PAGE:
· 2 min read · News

There are more police staff than police officers, says Police Federation


Workforce changes made over the past decade mean some police forces have more police staff than police officers, which potentially exposes the public to risks, according to the Police Federation of England and Wales.

The research, found that numbers of police staff have virtually doubled in just under a decade and the growth in their numbers has outstripped that of police officers. This could threaten the long-term resilience of the police service to deal with unexpected and unplanned circumstances.

The research analysed statistics from all 43 forces in England and Wales, looking at the ratio of police officers to police staff from 2000 to 2009. Some of the findings present a stark picture demonstrating that for all the political platitudes about restoring public confidence in the police, forces are in fact putting short-term cost savings ahead of public safety.

According to the research, the average ratio of police officers to staff in 2000 was 2.3 to 1 and by 2009 Home Office figures show this as 1.4 to 1.

While the research found value in some civilian police staff roles, there was a clear lack of training, role definition and consistency across forces, and there has also been no evaluation taken as to whether they even present better value for money.

The Police Federation believes there is an urgent need for the new Government, in liaison with the police staff associations, to ascertain the full range of police staff roles in existence; to examine whether civilianising tasks that do not require warranted powers has a negative impact on police officer diversity; to explore whether specific staff roles has a positive impact on performance or public satisfaction; and to ascertain whether that impact provides better value for money to the public than the equivalent cost of a police officer.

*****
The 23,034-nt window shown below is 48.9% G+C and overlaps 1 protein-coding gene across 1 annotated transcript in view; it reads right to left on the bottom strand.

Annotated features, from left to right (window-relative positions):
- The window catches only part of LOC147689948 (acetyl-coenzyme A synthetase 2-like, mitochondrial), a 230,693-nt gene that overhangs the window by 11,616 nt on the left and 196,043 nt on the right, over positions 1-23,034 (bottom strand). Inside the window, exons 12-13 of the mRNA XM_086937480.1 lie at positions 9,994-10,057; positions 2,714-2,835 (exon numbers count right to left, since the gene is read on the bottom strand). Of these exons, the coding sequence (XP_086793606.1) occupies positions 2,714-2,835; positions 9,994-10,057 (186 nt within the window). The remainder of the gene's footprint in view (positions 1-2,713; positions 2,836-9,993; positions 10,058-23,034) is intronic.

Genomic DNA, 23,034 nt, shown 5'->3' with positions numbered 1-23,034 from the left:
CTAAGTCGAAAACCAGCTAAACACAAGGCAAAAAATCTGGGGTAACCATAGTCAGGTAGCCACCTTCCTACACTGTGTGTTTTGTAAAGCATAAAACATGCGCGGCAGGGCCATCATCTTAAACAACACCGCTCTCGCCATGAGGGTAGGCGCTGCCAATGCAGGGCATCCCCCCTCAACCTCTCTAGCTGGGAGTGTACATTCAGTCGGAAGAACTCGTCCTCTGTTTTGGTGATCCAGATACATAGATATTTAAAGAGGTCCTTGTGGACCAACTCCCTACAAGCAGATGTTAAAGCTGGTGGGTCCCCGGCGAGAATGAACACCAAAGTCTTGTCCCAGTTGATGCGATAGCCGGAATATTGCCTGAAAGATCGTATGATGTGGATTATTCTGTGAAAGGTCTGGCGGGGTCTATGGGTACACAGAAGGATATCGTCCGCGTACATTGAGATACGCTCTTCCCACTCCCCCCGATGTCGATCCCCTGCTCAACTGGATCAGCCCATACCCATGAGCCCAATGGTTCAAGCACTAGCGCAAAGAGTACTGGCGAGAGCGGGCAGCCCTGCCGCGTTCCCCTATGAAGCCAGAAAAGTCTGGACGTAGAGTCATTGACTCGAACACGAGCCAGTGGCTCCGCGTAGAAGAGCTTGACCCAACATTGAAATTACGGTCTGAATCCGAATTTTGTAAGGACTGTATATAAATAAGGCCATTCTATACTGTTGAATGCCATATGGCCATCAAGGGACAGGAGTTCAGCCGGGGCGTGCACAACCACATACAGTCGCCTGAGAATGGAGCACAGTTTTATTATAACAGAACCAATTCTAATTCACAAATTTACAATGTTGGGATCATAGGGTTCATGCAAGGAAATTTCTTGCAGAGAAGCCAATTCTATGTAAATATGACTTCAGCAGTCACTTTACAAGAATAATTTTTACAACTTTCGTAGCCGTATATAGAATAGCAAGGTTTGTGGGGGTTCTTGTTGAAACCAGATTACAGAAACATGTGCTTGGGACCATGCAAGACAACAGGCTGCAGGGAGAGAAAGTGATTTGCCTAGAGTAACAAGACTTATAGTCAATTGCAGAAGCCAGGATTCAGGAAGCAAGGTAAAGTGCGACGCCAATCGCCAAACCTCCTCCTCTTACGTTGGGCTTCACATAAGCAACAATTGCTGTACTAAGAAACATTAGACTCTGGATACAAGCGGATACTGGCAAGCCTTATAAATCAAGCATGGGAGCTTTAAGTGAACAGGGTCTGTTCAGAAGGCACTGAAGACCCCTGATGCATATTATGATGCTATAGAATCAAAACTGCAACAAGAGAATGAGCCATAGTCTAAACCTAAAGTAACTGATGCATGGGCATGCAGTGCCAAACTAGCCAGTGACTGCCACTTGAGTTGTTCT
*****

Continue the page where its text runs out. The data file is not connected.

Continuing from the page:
Paul McKeever, chairman of Police Federation of England and Wales, said: "It seems clear that for all the platitudes on restoring public confidence in the police, promises to keep police officer numbers high may be nothing more a game of smoke and mirrors.

"I find it alarming that there is no tangible evidence that even suggests, let alone proves, the value brought by civilianising increasing numbers of police posts. At a time of financial restraint across the public sector, a rise in police staff numbers is absolute nonsense when the public want more police officers on the beat. Instead we have increasing numbers of unaccountable, unidentifiable police staff who do not have the flexibility or resilience to give what is needed as an emergency service.

"We have a new government; we have a new parliament. Now is the time to stop this unco-ordinated and ill-constructed plan that will destroy the police service in England and Wales; to implement a full independent review and to have the courage to ask the public what they actually want and expect from their police service."